This may seem to mostly restate the difference between a prime minister and a president. That's because a large part of the difference between a deputy prime minister and a president is based on that difference.
In a parliamentary government, voters choose representatives. Those representatives vote to create the government and choose ministers. The deputy prime minister is chosen by parliament (or by the prime minister, who is always chosen by parliament), not the voters directly. As a result, the deputy prime minister can generally be replaced at any time, like any other minister.
In a presidential government, the president and vice president are elected by the voters directly. The vice president can only leave office by death, resignation, or impeachment. If the vice president leaves, there may or may not be a replacement process.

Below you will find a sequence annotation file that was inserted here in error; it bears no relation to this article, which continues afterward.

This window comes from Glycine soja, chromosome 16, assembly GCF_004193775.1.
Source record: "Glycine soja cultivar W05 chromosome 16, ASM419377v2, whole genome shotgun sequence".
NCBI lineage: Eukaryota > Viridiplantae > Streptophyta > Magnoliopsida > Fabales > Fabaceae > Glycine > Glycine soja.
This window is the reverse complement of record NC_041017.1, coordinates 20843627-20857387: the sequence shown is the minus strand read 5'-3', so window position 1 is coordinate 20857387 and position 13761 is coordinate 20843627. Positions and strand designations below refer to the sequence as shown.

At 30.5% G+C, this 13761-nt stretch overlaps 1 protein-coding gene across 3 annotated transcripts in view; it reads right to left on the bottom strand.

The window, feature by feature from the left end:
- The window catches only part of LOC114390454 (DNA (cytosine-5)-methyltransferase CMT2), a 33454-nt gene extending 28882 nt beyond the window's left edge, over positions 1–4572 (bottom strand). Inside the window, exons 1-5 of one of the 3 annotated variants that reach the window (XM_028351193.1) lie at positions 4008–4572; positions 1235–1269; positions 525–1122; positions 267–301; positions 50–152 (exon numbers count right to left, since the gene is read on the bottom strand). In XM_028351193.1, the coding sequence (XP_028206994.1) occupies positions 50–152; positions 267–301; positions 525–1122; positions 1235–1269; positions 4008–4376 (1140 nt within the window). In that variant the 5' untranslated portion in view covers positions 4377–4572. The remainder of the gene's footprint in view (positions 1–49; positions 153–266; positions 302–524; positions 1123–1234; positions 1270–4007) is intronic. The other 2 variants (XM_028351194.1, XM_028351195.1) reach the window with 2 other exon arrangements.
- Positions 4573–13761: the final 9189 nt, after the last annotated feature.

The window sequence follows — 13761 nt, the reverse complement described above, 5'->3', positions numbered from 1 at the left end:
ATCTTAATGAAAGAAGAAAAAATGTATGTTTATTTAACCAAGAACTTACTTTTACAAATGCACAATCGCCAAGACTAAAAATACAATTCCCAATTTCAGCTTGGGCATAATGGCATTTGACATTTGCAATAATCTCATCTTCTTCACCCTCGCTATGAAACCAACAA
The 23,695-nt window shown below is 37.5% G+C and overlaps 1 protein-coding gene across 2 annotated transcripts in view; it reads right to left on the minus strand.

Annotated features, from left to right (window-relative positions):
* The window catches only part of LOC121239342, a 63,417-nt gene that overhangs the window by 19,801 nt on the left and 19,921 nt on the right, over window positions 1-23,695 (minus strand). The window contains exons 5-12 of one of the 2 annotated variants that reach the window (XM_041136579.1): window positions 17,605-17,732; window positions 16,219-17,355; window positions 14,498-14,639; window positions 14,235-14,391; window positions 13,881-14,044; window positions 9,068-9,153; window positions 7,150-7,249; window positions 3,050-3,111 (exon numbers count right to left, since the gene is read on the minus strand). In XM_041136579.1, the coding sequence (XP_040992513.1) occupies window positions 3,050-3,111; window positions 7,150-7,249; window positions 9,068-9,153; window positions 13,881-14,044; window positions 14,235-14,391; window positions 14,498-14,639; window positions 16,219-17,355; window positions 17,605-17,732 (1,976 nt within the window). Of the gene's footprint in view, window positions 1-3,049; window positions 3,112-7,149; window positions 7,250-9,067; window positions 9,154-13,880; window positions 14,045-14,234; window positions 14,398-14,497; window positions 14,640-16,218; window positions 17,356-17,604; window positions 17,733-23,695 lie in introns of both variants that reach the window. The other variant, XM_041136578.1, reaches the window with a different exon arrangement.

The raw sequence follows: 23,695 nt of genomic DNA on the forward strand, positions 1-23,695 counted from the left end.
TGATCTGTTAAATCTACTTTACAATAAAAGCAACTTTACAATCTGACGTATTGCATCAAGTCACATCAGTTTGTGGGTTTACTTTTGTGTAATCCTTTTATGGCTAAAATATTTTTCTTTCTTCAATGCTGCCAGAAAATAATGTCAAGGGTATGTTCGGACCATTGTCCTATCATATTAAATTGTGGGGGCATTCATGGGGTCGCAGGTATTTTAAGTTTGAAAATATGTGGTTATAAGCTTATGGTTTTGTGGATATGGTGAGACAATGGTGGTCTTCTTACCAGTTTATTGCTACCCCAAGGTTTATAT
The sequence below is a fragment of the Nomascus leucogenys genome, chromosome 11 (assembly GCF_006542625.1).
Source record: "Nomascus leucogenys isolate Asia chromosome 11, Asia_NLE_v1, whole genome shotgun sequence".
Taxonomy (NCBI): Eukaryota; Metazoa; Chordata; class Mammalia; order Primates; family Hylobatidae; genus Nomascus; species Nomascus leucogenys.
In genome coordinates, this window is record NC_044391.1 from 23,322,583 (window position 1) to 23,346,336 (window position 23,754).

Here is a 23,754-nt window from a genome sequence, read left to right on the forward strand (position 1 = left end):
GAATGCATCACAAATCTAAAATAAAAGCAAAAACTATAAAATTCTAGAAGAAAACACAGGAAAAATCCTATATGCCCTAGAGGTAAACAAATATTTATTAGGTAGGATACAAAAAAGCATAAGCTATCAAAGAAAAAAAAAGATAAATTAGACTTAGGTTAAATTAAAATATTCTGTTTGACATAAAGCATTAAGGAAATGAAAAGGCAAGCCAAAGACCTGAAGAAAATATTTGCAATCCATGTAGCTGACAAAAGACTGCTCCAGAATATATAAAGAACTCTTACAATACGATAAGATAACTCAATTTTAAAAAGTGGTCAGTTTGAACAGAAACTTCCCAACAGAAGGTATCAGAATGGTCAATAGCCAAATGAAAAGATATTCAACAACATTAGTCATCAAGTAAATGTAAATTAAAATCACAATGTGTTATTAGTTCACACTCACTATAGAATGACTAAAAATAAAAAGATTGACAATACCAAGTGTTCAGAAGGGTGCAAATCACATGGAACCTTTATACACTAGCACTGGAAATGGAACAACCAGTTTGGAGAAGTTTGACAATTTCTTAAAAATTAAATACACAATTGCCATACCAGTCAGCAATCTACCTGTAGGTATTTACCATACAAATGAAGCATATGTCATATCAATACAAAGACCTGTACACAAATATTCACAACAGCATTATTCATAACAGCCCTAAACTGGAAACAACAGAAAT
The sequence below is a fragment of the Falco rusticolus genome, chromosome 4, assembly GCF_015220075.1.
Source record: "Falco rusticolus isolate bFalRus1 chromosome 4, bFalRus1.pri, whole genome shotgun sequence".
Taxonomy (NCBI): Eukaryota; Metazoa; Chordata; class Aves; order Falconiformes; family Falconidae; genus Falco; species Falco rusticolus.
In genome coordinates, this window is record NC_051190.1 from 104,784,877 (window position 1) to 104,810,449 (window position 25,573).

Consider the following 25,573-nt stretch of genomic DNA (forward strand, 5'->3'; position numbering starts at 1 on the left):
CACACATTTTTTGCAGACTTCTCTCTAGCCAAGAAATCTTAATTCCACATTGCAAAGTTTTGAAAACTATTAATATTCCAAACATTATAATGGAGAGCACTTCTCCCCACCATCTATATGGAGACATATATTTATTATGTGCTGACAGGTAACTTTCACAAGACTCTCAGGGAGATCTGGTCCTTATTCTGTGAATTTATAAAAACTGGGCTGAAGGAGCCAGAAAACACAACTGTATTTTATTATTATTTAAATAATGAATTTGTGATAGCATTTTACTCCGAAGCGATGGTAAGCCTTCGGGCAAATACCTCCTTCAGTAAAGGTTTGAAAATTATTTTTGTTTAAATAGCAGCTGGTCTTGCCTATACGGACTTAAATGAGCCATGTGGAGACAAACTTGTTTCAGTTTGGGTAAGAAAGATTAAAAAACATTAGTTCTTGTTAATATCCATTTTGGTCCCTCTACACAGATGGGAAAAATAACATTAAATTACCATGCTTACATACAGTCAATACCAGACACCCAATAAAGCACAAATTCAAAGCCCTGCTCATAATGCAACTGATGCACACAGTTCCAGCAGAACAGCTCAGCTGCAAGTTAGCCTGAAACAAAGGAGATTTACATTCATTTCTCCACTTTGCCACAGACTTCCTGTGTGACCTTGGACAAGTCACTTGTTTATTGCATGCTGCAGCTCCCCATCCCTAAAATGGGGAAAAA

For example, in the United States, for most of its history, a vice president could not be replaced except by a subsequent election. Modernly the constitution was amended to allow the president to nominate a new vice president in case of a vacancy. The nominee could then take office with the approval of a majority of each chamber of Congress.
If a president dies or otherwise leaves office, the vice president ascends to the office. If a prime minster dies or otherwise leaves office, parliament may choose a new prime minister. There's no requirement that that person be the deputy prime minister. Parliament can bypass the deputy and pick any other qualified person.
A vice president doesn't need to have any powers. They're just spare presidents. John Nance Garner once said that the US vice president had as much power as a bucket of warm spit. A deputy prime minister is chosen specifically so that the prime minister can delegate to the deputy. If the prime minister is not delegating any power, then there is not much purpose to having a deputy.